entete-communique-02-300x148Dans le cadre du Salon du livre de Montreal 2018, je voulais faire une série de mini (capsules) entrevues avec des auteurs (surtout de science-fiction) de chez nous. Malheureusement, l’ambiance sonore du salon n’était pas adéquate pour des entrevues, alors celles-ci ont été faite hors-site. Le principe de l’entrevue capsule est de s’en tenir à deux ou trois questions de base et que l’entrevue ne dure pas plus que trois à cinq minutes. Cela doit être compacte et bien se digérer!

Voici donc la première de ces entrevues capsules, réalisée avec Francine Pelletier. Pour en savoir plus sur cette auteure de science-fiction — à ne pas confondre avec la journaliste homonyme — et de polar (sous le pseudonyme de Catherine Sylvestre) vous pouvez consulter sa bio/bibliographie sur le site des Éditions Alire ou sur Wikipedia.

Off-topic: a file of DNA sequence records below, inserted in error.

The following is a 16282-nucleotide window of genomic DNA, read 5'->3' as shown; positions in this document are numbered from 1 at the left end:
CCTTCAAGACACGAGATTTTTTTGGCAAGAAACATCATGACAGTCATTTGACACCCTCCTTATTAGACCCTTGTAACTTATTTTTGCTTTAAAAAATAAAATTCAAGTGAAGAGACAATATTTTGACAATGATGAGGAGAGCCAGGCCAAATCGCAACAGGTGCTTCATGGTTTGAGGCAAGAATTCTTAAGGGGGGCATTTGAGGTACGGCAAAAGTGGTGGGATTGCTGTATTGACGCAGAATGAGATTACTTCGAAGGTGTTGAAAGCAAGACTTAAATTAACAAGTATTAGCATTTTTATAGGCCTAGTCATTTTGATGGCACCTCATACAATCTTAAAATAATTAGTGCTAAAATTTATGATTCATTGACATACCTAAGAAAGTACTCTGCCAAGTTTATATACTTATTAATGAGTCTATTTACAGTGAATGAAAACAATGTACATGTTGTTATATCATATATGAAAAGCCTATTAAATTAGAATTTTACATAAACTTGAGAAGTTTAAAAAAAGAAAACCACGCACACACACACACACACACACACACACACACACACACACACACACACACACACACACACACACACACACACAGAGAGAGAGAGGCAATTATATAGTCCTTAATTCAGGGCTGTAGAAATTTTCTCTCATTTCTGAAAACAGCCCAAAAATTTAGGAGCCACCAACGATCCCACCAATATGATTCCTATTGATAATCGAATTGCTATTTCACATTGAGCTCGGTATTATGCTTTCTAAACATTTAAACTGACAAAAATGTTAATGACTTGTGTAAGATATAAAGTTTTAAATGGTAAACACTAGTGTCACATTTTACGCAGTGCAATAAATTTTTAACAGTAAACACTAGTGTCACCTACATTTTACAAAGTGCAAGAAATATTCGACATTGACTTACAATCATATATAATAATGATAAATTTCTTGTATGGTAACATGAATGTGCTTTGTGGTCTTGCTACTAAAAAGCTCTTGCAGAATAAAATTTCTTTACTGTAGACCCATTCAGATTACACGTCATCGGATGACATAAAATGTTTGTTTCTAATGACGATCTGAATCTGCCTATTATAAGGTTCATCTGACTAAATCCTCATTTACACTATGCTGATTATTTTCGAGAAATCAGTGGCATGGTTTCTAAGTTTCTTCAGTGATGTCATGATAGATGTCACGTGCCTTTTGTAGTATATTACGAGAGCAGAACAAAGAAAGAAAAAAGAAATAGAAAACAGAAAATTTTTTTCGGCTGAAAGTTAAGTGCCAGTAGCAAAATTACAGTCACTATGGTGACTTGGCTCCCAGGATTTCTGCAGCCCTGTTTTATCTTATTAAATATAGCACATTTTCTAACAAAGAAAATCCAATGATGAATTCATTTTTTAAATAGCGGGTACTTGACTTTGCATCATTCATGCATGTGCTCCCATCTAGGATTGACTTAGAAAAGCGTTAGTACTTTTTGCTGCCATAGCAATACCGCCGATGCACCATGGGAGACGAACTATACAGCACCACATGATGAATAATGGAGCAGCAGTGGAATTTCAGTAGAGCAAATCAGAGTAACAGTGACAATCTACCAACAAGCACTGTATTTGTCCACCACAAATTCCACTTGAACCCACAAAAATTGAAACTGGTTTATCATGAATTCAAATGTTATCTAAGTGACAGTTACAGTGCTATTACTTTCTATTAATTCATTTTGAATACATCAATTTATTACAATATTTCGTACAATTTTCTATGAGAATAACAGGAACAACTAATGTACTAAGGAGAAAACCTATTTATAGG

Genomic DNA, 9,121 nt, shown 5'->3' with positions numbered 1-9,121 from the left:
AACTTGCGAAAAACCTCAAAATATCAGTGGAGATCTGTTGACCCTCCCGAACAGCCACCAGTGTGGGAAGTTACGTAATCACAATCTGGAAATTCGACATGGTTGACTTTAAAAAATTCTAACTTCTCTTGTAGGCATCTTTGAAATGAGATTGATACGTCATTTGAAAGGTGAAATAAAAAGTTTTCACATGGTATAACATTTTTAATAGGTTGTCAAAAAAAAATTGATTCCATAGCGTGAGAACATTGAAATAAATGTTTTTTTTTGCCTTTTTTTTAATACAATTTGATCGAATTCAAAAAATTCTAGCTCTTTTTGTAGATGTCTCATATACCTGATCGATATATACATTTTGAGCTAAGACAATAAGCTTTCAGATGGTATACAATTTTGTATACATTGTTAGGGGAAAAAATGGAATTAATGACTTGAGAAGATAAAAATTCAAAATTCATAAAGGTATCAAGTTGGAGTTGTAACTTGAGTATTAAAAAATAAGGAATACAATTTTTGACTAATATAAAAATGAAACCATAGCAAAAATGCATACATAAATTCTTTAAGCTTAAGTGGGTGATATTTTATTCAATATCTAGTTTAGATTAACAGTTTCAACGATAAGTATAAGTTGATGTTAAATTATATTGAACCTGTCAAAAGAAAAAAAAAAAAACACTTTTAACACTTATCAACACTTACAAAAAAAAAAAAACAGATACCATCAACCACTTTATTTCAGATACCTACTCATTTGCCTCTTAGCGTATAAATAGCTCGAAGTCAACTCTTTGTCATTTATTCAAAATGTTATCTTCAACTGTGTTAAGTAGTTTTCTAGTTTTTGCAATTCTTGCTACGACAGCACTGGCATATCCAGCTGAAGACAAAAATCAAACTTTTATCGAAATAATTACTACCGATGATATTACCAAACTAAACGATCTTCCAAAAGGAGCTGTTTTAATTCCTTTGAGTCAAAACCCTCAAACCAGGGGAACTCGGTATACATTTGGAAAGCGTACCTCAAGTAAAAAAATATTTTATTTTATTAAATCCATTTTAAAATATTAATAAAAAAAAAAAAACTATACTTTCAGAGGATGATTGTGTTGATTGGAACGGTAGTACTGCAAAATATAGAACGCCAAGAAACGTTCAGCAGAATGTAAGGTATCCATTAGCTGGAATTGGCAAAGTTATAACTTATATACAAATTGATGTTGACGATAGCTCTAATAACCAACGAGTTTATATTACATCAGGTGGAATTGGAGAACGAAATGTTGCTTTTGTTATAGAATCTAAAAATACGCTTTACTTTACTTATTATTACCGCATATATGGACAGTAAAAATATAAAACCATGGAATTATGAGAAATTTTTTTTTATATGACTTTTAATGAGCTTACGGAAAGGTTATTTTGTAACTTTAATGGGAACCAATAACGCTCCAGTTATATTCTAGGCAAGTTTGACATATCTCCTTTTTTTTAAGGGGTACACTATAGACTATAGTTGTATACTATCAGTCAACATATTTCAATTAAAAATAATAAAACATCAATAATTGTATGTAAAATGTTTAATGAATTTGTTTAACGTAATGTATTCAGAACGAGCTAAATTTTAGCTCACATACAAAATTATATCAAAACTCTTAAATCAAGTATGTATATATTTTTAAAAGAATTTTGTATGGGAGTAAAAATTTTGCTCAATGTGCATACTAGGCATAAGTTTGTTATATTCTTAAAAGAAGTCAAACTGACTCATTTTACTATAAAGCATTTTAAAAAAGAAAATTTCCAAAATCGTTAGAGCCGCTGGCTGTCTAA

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Ex-Libris: The New York Public Library

Ex-libris-dvd“Frederick Wiseman’s film, Ex Libris – The New York Public Library, goes behind the scenes of one of the greatest knowledge institutions in the world and reveals it as a place of welcome, cultural exchange and learning. With 92 branches throughout Manhattan, the Bronx and Staten Island, the library is a resource for all the inhabitants of this multifaceted and cosmopolitan city, and beyond. The New York Public Library exemplifies the deeply rooted American belief in the individual’s right to know and be informed. It is one of the most democratic institutions in America – everyone is welcome. The Library strives to inspire learning, advance knowledge and strengthen communities.”